Florida’s 6-week abortion ban takes effect, cutting off access in much of the South

A ban on abortions after six weeks of pregnancy took effect in Florida on Wednesday just after midnight.

Before that, the state had been a refuge for abortion access in the South after the Supreme Court overturned Roe v. Wade. Florida banned abortions after 15 weeks in 2022, but the vast majority of its neighboring states had stricter restrictions, so more than 9,300 people traveled here last year for abortion care.

That’s more than double the number in 2020, according to data from the Guttmacher Institute, a research organization that supports abortion access. Around 84,000 abortions were performed in Florida last year, about 1 in 12 nationwide.

Florida’s new law will curtail that trend. It is now a felony in the state to perform or actively participate in an abortion after six weeks’ gestation, which is about two weeks after a missed period. The ban has exceptions for rape, incest and human trafficking up to 15 weeks of pregnancy. State law also allows abortions to save a woman’s life or to prevent “substantial and irreversible” physical impairment, but doctors might still worry about their legal liability.

“It’s going to cause delays in care that are going to cost women significant health hazards or risks,” Dr. Daniel Sacks, a provider at Presidential Women’s Center in West Palm Beach, said of the new law.

Abortion providers in Florida worked to see as many patients as possible in the weeks before the ban took effect. They said some patients were confused about Florida’s restrictions and timelines, especially given that about a year has passed since Gov. Ron DeSantis signed the six-week ban. The policy had been temporarily blocked ahead of a state Supreme Court ruling last month that cleared the way for it to become law.

Florida also requires two in-person visits to a clinic, 24 hours apart, ahead of an abortion — a rule some patients don’t know about.

Cassie, 20, a native Floridian who asked that her last name be withheld to maintain her privacy, had her first consultation at an abortion clinic in Fort Pierce on Monday. She hadn’t been aware that the six-week ban was scheduled to take effect two days later.

abortion patient
Cassie, 20, received an abortion in Florida this week.Mark Ringo / NBC News

“I knew that they were trying to do it, but I did not know that it actually happened,” Cassie said.

She was less than six weeks pregnant, but she acknowledged that she could have easily missed that deadline once the new law took effect.

Cassie lives in an RV with her partner and her 1-year-old son. She wants another child, she said, but can’t afford it right now.

“I would not be able to provide for my son as best as I could,” she said, adding that a second child would make it “hard to even afford to eat or even to pay for small expenditures like tires on the car.”

On her way into the clinic Monday, she stopped to confront a protester who urged her to continue her pregnancy.

“First thing I said was ‘Will you help me and my family get a mortgage?’” she said.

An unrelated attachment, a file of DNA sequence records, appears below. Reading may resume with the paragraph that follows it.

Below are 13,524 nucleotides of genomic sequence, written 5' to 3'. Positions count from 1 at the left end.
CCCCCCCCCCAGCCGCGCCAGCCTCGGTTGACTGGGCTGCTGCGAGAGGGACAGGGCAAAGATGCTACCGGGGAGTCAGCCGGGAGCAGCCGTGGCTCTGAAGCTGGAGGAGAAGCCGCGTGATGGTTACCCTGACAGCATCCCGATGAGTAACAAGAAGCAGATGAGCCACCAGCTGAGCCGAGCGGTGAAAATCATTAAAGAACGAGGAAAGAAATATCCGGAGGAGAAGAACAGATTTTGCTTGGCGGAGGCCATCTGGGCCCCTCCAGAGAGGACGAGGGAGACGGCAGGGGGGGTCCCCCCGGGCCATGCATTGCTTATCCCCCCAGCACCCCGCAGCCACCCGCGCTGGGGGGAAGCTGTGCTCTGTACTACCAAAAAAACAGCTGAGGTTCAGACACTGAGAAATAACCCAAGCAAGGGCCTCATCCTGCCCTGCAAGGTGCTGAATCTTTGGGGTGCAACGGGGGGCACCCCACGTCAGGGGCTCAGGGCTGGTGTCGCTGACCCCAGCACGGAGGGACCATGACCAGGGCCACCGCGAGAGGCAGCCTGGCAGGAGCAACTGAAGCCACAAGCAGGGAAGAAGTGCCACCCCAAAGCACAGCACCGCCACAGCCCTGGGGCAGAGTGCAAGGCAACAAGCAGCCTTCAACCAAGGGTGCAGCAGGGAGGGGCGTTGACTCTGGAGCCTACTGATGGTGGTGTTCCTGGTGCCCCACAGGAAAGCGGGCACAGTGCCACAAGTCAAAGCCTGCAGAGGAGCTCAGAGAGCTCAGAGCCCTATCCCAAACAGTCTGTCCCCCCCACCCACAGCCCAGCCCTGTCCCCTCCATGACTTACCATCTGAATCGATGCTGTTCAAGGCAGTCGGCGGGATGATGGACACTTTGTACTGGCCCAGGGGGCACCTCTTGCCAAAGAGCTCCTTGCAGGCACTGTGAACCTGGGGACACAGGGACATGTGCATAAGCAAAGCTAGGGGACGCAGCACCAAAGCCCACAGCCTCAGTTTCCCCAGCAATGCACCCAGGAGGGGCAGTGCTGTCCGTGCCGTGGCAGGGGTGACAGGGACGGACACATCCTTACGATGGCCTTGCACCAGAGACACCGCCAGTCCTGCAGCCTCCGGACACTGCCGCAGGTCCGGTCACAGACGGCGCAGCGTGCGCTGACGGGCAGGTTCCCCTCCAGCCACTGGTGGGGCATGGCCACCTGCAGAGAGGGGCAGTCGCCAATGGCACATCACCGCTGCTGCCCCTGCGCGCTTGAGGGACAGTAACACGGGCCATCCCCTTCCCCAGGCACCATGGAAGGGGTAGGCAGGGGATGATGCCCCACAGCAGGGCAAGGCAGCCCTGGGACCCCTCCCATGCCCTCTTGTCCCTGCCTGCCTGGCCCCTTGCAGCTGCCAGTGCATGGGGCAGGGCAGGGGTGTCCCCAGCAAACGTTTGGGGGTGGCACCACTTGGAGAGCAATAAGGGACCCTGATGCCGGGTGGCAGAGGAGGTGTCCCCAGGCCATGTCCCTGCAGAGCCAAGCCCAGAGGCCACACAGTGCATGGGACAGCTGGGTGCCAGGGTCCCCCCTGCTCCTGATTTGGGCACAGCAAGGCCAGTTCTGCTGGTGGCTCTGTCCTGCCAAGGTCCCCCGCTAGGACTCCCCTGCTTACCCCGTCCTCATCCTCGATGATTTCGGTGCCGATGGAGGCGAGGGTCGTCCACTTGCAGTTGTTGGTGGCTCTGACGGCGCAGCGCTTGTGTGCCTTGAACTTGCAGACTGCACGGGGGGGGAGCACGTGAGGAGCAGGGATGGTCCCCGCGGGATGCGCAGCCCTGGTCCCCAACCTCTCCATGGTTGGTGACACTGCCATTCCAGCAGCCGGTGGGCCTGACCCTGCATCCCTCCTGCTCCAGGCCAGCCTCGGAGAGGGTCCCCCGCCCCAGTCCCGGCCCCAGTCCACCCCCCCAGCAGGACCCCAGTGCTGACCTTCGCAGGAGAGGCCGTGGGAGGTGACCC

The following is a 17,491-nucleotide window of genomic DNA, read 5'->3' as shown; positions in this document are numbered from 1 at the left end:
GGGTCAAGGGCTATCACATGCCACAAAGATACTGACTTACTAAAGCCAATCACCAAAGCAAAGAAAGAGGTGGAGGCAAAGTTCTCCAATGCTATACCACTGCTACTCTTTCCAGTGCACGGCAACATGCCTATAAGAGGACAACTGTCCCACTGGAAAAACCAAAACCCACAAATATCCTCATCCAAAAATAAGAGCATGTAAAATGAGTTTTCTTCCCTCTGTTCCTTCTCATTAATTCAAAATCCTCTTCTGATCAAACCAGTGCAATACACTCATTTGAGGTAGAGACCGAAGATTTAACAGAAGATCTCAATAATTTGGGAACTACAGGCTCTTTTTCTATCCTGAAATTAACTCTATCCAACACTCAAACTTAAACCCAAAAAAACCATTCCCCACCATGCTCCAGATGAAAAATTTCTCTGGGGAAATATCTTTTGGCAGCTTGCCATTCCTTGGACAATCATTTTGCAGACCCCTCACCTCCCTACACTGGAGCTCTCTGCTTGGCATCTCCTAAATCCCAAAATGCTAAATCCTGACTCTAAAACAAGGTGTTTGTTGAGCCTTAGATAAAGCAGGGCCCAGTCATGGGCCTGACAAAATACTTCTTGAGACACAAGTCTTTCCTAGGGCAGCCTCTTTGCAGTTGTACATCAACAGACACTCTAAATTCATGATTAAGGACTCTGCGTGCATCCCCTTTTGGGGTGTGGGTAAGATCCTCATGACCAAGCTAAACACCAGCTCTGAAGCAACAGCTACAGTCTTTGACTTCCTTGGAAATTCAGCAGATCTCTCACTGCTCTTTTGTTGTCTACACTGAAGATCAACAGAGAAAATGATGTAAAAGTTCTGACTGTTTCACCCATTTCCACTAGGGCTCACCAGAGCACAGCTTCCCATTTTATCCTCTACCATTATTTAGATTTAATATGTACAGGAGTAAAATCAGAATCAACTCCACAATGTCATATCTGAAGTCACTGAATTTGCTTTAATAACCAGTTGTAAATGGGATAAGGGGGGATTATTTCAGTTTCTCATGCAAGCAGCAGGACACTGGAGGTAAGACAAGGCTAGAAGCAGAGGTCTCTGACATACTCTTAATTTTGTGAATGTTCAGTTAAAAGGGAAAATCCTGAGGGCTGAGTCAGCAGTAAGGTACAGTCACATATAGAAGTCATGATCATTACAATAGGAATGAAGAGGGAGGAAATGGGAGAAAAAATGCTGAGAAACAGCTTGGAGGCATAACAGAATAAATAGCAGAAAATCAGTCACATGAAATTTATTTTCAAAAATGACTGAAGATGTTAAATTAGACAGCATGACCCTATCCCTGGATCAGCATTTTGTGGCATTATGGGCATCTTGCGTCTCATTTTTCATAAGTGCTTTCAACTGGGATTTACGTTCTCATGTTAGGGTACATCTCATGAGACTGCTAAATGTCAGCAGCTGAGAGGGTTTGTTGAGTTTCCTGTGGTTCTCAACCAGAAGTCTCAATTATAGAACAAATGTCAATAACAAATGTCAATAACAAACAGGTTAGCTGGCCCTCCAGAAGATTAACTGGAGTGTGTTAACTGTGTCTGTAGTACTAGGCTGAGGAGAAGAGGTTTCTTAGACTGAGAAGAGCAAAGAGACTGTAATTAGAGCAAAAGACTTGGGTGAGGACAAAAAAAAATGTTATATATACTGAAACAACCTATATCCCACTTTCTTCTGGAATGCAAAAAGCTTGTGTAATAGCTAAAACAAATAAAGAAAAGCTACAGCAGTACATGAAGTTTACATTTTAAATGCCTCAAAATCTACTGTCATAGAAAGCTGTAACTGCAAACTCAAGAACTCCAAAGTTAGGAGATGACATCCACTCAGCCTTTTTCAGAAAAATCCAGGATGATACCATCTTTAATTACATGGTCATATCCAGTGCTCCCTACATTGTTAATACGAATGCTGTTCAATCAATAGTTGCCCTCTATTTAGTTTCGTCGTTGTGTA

She added that she feels for the women in Florida who might now have to carry unwanted pregnancies or travel long distances to obtain abortions.

“It’s just not right to tell a woman that there’s a certain amount of time that you have to have an abortion,” she said. “I wish I could give those women a hug and help them through it.”

Anti-abortion-rights groups are celebrating the new law.

“Florida has taken efforts to provide a sanctuary for life, especially the most vulnerable, and provide significant financial resources for women to provide a wide range of options and resources that would protect them and facilitate their decision to choose life,” said Mat Staver, founder and chairman of Liberty Counsel, a legal organization based in Florida that opposes abortion rights.

He pointed to $25 million the state has set aside to expand the Florida Pregnancy Care Network, a group of so-called crisis pregnancy centers. Such centers try to persuade pregnant women not to have abortions and offer them counseling and supplies, but some have been known to provide inaccurate or misleading information.

empty abortion clinic room examination table
An abortion clinic exam room in Jacksonville, Fla.Jorge Pujol / NBC News

Nine Southern states have total abortion bans, and Georgia and South Carolina ban abortions after about six weeks. So for people in Florida and elsewhere in the Southeast who want to end pregnancies, the closest options are now most likely in North Carolina, where abortions are allowed up to 15 weeks, and Virginia.

Florida Access Network, a fund that helps people in Florida with the cost of abortions — including appointments, food and travel — is prepared for a wave of patients needing assistance with out-of-state abortions.

“We’re living in a new reality where people are going to be forced to travel long distances to get care, and many people don’t have the resources or the ability to do so,” said Stephanie Loraine Piñeiro, the organization’s executive director.

A Woman’s Choice, a network of abortion clinics with a location in Jacksonville, opened a clinic in Virginia last month in anticipation of Florida’s ban. It also operates three clinics in North Carolina. But Kelly Flynn, the network’s CEO, said those other locations won’t be realistic options for many people.

This week, she said, women came to the Jacksonville clinic from Mississippi and Louisiana seeking abortions before Florida’s ban took effect.

Going forward, Flynn said, the network plans to help women in the South understand their few remaining legal options if they want abortions.

“When they call our call center, we’ll get them that information — we’ll try to help them with logistics, travel, food, gas to help get them to North Carolina and Virginia,” she said.